Today’s readings: Isaiah 63:7-9 – Psalm 145 – Colossians 3:12-17 – John 16:20-22

I think, over the past year, that God has been teaching me to be grateful.  Not that I wasn’t a grateful person before, but maybe more that I am re-learning how to be grateful.  As a pastor, there are whole new sets of challenges, different from when I was an associate.  But there are whole new sets of graces, too, also different from when I was an associate.

That got me thinking about what Thanksgiving really means as a feast.  Sure, it’s easy for us to be grateful people when things are going along fine, and we’re not challenged, and we can easily see the blessings.  But how grateful are we when things are difficult and our lives are turned inside-out?  Can we be grateful anyway in all of that?

I think that’s what Jesus is telling us in our Gospel today.  “You will weep and mourn, while the world rejoices; you will grieve, but your grief will become joy.”  A holiday like Thanksgiving can be hard for those who are weeping and mourning.  And if Father Pat just stands here and says, “count your blessings,” that would not be a homily worth hearing.

So what is the meaning of this Thanksgiving feast?  Well, I think a lot of us know the story.  We learned in school that the pilgrims gathered in autumn of 1621 after a year in the New World.  It was a year of rich harvests, and they were thankful that they had survived.  So their gathering was a feast of giving thanks to God for what he had done for them.  They were thankful because they had survived.

But Peter Fleck, a Unitarian minister, suggested a few years ago that maybe that wasn’t it at all.  Maybe what was really true was that they survived because they were thankful.  Think about it, that year could not have been an easy one for them.  They were in a new land, vastly different from what they had been used to.  They had grown crops they weren’t used to and survived disease.  After all of that harrowing experience, they were still grateful.  Maybe that “attitude of gratitude” was why they survived.

Saint Paul had that notion, I think, in our second reading today.  Writing to the Colossians, he is telling them how to survive as people of faith.  He challenges them to be compassionate, kind, humble, gentle, patient and forgiving.  He tells them to love one another and be peaceful people.  And then he shows them were it all begins: “And be thankful.”

Notice how he says it.  He wasn’t asking them to feel thankful.  He told them to be thankful.  Gratitude is a decision, not an emotion.  Grateful people choose to look for the blessing in everyday life, even in hard times, and they thank God for that.  Grateful people choose to look for God’s presence in the midst of darkness, and thank him for walking with them on the journey.  They don’t wait to be grateful for winning the lottery or landing the big account at work or getting that promotion they were hoping for.  Instead, they seize the opportunity to be thankful for being.  They are thankful for having the presence of God on the journey.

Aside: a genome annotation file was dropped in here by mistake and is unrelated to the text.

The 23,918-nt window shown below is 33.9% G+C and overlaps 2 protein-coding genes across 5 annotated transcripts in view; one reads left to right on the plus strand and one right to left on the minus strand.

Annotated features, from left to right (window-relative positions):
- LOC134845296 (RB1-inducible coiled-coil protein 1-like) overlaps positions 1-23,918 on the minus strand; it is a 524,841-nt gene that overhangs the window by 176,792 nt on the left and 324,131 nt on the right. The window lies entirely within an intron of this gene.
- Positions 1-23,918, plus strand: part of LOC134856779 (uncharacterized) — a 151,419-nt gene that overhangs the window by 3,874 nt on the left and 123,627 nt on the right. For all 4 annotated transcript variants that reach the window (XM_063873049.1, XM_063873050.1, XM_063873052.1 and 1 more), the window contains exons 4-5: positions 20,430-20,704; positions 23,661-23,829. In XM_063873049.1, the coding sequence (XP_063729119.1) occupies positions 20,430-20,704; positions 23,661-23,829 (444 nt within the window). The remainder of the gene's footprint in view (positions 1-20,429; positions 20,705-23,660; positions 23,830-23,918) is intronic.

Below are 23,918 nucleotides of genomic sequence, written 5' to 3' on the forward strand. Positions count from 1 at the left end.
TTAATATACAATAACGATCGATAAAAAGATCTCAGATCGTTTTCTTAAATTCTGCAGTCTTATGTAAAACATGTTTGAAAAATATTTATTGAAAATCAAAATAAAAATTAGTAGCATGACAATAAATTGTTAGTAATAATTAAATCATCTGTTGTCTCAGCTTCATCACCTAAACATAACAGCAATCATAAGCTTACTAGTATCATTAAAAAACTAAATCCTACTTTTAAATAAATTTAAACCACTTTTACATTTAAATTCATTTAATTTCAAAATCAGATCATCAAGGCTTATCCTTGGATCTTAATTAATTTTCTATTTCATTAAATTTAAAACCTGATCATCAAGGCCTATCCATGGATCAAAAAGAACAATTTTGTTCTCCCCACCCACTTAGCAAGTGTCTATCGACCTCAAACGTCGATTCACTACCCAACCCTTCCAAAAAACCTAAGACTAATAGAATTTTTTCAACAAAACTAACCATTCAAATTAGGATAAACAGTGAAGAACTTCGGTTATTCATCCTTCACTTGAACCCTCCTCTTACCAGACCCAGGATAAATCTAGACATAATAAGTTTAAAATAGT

As Catholics, we are a people who constantly choose to be grateful.  Our Eucharist is the Thanksgiving feast par excellence.  Every time we gather to celebrate Mass, we remember that God in his infinite mercy sent his only Son to be our Savior.  He came into our world and walked among us, filling the earth with his most merciful presence.  He journeyed among us, a man like us in all things but sin.  His great love led him to bear the cross for our sake, dying the death we so richly deserved for our many sins.  And then he did the greatest thing possible: he burst out of the grave, breaking the chains of death, and rose to new life.  Because of this grace, we have the possibility of everlasting life with God, the life we were created for in the first place.

Every time we celebrate the Eucharist, we remember this awesome mystery.  Not only that, our Eucharist brings us to the hour of that grace, giving us once again a share in its blessing.  As a Eucharistic people, we Catholics are a people of gratitude.  That’s what defines us.

So how would a people defined by gratitude celebrate this Thanksgiving day?  Certainly we have made the best possible start: gathering for the Eucharist to give thanks for the presence of God and the grace he pours out on us.  Then we take that grace to our families’ own Thanksgiving feasts and beyond.  As we gather around the table today, maybe we can stop to reflect on God’s magnificent presence in our lives – in good times and in bad.  And then use that gratitude to make the world an awesome place – or at least your corner of it!

Gratitude is infectious – in a good way!  When we make it a constant spiritual practice to reflect on how God has blessed us, when we take the time to thank someone for something little they did that made us smile, when we show our gratitude by reaching out in service to others, others can become grateful people too.  A watching world looks at us Catholics to see if we really are who we say we are.  When we live as grateful people, our Eucharist is authentic and our witness is exhilarating.

Like those pilgrims at the first Thanksgiving, maybe our gratitude can become the source of our survival through the hard times and the source of our joy in the good times.  May we never cease to sing the praise of God and to cry out in songs of thanks.